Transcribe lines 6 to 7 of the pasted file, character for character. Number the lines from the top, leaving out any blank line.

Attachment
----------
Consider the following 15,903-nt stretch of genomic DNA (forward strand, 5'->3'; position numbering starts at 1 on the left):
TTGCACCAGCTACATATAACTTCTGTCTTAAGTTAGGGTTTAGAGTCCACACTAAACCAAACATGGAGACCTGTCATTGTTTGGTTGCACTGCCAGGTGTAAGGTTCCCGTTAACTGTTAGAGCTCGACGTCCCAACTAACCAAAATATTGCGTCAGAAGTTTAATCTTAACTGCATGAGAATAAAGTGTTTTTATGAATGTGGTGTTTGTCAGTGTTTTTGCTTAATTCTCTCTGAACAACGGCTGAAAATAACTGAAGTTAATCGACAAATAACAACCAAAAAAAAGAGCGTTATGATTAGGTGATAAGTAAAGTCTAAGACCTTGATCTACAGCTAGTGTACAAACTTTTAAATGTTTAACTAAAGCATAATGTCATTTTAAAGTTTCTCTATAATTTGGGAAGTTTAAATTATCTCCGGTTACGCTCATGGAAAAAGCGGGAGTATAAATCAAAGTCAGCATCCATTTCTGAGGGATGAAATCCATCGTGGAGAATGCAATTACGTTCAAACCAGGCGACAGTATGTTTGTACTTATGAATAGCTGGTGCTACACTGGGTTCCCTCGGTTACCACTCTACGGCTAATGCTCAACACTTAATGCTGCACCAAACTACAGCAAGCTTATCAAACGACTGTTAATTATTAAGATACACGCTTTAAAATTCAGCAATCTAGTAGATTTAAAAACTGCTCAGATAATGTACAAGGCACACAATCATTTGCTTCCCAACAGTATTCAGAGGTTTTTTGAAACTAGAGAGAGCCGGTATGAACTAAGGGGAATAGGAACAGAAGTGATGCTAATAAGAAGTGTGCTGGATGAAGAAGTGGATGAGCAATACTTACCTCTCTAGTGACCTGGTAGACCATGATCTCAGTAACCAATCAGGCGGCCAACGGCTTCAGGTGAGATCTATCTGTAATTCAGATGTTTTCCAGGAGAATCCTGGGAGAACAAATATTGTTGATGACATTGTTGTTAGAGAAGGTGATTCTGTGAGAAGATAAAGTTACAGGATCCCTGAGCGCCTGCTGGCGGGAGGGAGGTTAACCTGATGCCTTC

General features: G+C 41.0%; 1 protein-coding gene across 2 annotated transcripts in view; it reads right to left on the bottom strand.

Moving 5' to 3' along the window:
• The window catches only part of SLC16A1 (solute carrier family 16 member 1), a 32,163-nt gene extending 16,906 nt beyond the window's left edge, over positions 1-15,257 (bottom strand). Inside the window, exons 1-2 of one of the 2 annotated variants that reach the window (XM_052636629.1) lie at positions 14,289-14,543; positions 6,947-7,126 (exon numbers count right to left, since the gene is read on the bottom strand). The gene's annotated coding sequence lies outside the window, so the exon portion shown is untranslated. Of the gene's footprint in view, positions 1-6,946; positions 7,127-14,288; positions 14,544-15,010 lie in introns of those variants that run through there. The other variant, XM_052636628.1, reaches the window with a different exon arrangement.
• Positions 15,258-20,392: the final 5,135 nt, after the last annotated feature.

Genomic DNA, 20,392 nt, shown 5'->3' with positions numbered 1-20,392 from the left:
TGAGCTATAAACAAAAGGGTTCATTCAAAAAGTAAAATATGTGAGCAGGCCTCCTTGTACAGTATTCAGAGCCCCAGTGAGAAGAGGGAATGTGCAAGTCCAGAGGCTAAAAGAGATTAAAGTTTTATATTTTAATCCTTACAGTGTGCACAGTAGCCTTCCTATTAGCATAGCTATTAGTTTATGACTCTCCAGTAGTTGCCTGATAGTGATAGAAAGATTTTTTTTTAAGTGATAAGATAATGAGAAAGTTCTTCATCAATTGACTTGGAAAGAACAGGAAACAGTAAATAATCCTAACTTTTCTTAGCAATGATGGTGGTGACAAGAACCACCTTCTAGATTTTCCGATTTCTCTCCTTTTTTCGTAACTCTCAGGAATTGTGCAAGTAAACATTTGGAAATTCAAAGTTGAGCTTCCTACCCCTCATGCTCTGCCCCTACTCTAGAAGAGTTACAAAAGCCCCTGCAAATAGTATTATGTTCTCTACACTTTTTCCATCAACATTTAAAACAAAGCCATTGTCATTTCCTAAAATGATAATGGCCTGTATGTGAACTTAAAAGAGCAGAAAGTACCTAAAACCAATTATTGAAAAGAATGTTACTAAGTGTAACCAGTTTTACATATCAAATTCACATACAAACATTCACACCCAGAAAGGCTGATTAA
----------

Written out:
• Positions 15,258-20,392: the final 5,135 nt, after the last annotated feature.

Genomic DNA, 20,392 nt, shown 5'->3' with positions numbered 1-20,392 from the left: